3. I don’t live for my kids.

This point might sound foreign to some in our child-worshipping and comfort-centred culture.

But surely there’s more to life than the meaningless merry-go-round of getting into a good school, so I can get a good job, and a good spouse, and a good house, where we can have kids who get into good schools, so they can…? Round and round we go ad nauseum.

Surely we exist to make a contribution? Surely it’s no accident that my kids and I were born in this beautiful, tortured roller-coaster of a country? Does this mean that we’re sentenced to stay? Of course not! But if we simply move when we want to, with no consideration for some kind of bigger plan at work, just consider what you may be forfeiting – for yourself and the place you were destined to be in.

Fleeing to another ANC (Australia, New Zealand or Canada) is a surefire way to attain greater comfort for my kids. But what about the significant impact them and I can make if we stay?

For example, an Australian friend who has relocated to African shores tells me how his dream to help others made him become a doctor. In Sydney, the high point of his career was being televised as he removed a nail from a farmer’s heel. In his first month in South Africa he helped more people than in the previous decade in Aus. Now he plays a role in turning the tide on HIV infections, an effort that will save multitudes. When you’re chasing significance, this is the land of dreams.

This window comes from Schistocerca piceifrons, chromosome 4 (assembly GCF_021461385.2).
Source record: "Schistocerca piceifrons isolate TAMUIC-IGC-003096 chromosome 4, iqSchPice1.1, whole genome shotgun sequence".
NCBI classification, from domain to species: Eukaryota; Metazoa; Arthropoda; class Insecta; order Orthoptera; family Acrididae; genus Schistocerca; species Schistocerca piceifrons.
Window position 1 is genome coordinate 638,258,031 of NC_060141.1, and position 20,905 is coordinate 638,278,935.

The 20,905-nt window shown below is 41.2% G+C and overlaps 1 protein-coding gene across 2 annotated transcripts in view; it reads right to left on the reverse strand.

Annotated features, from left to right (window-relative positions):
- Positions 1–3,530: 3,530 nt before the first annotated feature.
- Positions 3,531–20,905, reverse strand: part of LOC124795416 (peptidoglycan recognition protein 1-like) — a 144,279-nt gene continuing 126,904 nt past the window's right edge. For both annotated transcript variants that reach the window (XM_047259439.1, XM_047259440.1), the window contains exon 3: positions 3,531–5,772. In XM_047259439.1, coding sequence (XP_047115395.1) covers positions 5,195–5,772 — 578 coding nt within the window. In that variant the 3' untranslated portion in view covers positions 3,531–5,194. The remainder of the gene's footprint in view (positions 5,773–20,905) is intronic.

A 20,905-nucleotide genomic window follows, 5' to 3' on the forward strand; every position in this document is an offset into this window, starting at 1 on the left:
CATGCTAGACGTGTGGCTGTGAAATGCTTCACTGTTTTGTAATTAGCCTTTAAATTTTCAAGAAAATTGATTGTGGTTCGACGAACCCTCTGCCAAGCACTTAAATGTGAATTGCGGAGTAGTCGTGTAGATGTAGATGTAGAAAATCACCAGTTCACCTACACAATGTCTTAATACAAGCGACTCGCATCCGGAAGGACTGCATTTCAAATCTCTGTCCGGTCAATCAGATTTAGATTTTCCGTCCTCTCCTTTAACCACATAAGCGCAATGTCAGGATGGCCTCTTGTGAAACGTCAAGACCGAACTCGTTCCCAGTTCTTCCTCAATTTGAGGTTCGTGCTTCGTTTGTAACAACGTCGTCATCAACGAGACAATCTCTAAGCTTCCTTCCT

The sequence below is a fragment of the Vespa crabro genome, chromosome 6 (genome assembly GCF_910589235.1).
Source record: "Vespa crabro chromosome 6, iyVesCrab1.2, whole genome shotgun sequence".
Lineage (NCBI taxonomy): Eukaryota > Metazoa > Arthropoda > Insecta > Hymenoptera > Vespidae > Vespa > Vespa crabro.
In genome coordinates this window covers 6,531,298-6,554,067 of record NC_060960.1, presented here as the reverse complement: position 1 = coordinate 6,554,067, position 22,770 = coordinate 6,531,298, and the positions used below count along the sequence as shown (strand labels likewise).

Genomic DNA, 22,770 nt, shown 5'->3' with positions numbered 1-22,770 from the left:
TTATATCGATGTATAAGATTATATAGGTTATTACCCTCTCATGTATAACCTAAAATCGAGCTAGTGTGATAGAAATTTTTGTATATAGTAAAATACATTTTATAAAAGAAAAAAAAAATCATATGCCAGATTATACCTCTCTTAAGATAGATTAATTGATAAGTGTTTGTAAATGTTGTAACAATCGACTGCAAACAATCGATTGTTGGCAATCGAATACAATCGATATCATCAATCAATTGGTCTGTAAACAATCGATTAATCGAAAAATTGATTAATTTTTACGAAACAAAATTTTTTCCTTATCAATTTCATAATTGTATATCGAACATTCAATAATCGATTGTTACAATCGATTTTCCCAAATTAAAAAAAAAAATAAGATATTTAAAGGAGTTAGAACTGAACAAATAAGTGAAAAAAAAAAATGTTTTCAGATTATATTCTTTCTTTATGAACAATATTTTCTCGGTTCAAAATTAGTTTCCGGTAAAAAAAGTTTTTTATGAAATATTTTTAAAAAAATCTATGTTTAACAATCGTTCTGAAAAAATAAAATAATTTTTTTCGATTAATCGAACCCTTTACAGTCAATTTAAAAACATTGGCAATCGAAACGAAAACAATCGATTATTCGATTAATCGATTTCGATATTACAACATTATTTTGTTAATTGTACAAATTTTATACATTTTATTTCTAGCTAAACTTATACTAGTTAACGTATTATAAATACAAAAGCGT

Ok, rant over. If you’re staying, I’ll see you at the beach.

But if you were already packing your bags, I doubt I’ve convinced you to stay. Maybe you’ve simply lost faith in this country and in the part you can play in fixing it. I am sorry to hear that. By all means, do what you must.

But please don’t judge those of us who are staying for the kids.

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This blog post first appeared on The Dad Dude, a weekly blog by Cape Town-based Terran Nirvana Williams for “dads and moms in the trenches of trying to raise kids and remain sane. At once inspiring, real and helpful.” This post was written by his wife – and guest blogger – Julie Williams, and is republished with Terran’s kind permission. Follow The Dad Dude on Facebook here